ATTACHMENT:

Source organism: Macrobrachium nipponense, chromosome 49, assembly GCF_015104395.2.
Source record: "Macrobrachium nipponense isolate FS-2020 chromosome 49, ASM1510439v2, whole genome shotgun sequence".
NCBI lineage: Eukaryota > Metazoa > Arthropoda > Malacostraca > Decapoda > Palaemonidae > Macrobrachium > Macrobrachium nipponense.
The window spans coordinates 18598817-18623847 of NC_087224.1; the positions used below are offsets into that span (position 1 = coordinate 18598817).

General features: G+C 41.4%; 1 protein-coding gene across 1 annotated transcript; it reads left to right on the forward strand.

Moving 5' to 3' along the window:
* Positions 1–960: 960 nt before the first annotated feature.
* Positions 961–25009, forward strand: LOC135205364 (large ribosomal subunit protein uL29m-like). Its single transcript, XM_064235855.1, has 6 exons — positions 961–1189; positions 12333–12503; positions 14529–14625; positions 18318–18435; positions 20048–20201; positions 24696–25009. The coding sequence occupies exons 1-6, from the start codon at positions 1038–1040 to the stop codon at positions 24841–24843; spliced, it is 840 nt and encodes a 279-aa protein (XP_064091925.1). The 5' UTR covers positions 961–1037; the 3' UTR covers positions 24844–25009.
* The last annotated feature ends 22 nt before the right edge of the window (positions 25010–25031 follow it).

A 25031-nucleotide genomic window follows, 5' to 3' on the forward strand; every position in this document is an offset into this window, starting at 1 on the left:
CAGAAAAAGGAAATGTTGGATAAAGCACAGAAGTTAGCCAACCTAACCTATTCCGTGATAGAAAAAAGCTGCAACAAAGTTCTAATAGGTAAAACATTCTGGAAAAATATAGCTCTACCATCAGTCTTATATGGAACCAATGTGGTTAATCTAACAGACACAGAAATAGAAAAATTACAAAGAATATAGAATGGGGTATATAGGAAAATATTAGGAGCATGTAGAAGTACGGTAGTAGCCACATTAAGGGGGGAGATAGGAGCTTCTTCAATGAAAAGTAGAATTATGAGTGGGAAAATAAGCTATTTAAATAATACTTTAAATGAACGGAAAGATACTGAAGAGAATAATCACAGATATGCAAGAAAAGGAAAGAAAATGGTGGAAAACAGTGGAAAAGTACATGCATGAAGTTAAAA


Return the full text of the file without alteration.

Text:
Source organism: Macrobrachium nipponense, chromosome 49, assembly GCF_015104395.2.
Source record: "Macrobrachium nipponense isolate FS-2020 chromosome 49, ASM1510439v2, whole genome shotgun sequence".
NCBI lineage: Eukaryota > Metazoa > Arthropoda > Malacostraca > Decapoda > Palaemonidae > Macrobrachium > Macrobrachium nipponense.
The window spans coordinates 18598817-18623847 of NC_087224.1; the positions used below are offsets into that span (position 1 = coordinate 18598817).

General features: G+C 41.4%; 1 protein-coding gene across 1 annotated transcript; it reads left to right on the forward strand.

Moving 5' to 3' along the window:
* Positions 1–960: 960 nt before the first annotated feature.
* Positions 961–25009, forward strand: LOC135205364 (large ribosomal subunit protein uL29m-like). Its single transcript, XM_064235855.1, has 6 exons — positions 961–1189; positions 12333–12503; positions 14529–14625; positions 18318–18435; positions 20048–20201; positions 24696–25009. The coding sequence occupies exons 1-6, from the start codon at positions 1038–1040 to the stop codon at positions 24841–24843; spliced, it is 840 nt and encodes a 279-aa protein (XP_064091925.1). The 5' UTR covers positions 961–1037; the 3' UTR covers positions 24844–25009.
* The last annotated feature ends 22 nt before the right edge of the window (positions 25010–25031 follow it).

A 25031-nucleotide genomic window follows, 5' to 3' on the forward strand; every position in this document is an offset into this window, starting at 1 on the left:
CAGAAAAAGGAAATGTTGGATAAAGCACAGAAGTTAGCCAACCTAACCTATTCCGTGATAGAAAAAAGCTGCAACAAAGTTCTAATAGGTAAAACATTCTGGAAAAATATAGCTCTACCATCAGTCTTATATGGAACCAATGTGGTTAATCTAACAGACACAGAAATAGAAAAATTACAAAGAATATAGAATGGGGTATATAGGAAAATATTAGGAGCATGTAGAAGTACGGTAGTAGCCACATTAAGGGGGGAGATAGGAGCTTCTTCAATGAAAAGTAGAATTATGAGTGGGAAAATAAGCTATTTAAATAATACTTTAAATGAACGGAAAGATACTGAAGAGAATAATCACAGATATGCAAGAAAAGGAAAGAAAATGGTGGAAAACAGTGGAAAAGTACATGCATGAAGTTAAAA